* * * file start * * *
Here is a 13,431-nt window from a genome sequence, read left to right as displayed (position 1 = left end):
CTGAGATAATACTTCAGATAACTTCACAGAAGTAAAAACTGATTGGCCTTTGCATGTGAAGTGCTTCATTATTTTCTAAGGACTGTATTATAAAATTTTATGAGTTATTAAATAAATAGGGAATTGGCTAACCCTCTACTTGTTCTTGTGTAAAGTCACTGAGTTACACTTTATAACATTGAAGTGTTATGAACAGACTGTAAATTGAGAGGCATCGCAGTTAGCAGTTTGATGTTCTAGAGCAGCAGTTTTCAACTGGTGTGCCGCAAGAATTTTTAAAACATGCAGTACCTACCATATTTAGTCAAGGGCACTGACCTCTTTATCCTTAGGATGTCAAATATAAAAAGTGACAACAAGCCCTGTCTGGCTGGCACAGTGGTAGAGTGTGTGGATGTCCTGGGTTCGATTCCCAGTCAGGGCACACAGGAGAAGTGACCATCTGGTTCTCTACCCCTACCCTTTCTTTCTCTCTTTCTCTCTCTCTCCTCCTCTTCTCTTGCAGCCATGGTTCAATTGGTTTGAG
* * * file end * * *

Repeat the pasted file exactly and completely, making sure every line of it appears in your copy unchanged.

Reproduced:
Here is a 13,431-nt window from a genome sequence, read left to right as displayed (position 1 = left end):
CTGAGATAATACTTCAGATAACTTCACAGAAGTAAAAACTGATTGGCCTTTGCATGTGAAGTGCTTCATTATTTTCTAAGGACTGTATTATAAAATTTTATGAGTTATTAAATAAATAGGGAATTGGCTAACCCTCTACTTGTTCTTGTGTAAAGTCACTGAGTTACACTTTATAACATTGAAGTGTTATGAACAGACTGTAAATTGAGAGGCATCGCAGTTAGCAGTTTGATGTTCTAGAGCAGCAGTTTTCAACTGGTGTGCCGCAAGAATTTTTAAAACATGCAGTACCTACCATATTTAGTCAAGGGCACTGACCTCTTTATCCTTAGGATGTCAAATATAAAAAGTGACAACAAGCCCTGTCTGGCTGGCACAGTGGTAGAGTGTGTGGATGTCCTGGGTTCGATTCCCAGTCAGGGCACACAGGAGAAGTGACCATCTGGTTCTCTACCCCTACCCTTTCTTTCTCTCTTTCTCTCTCTCTCCTCCTCTTCTCTTGCAGCCATGGTTCAATTGGTTTGAG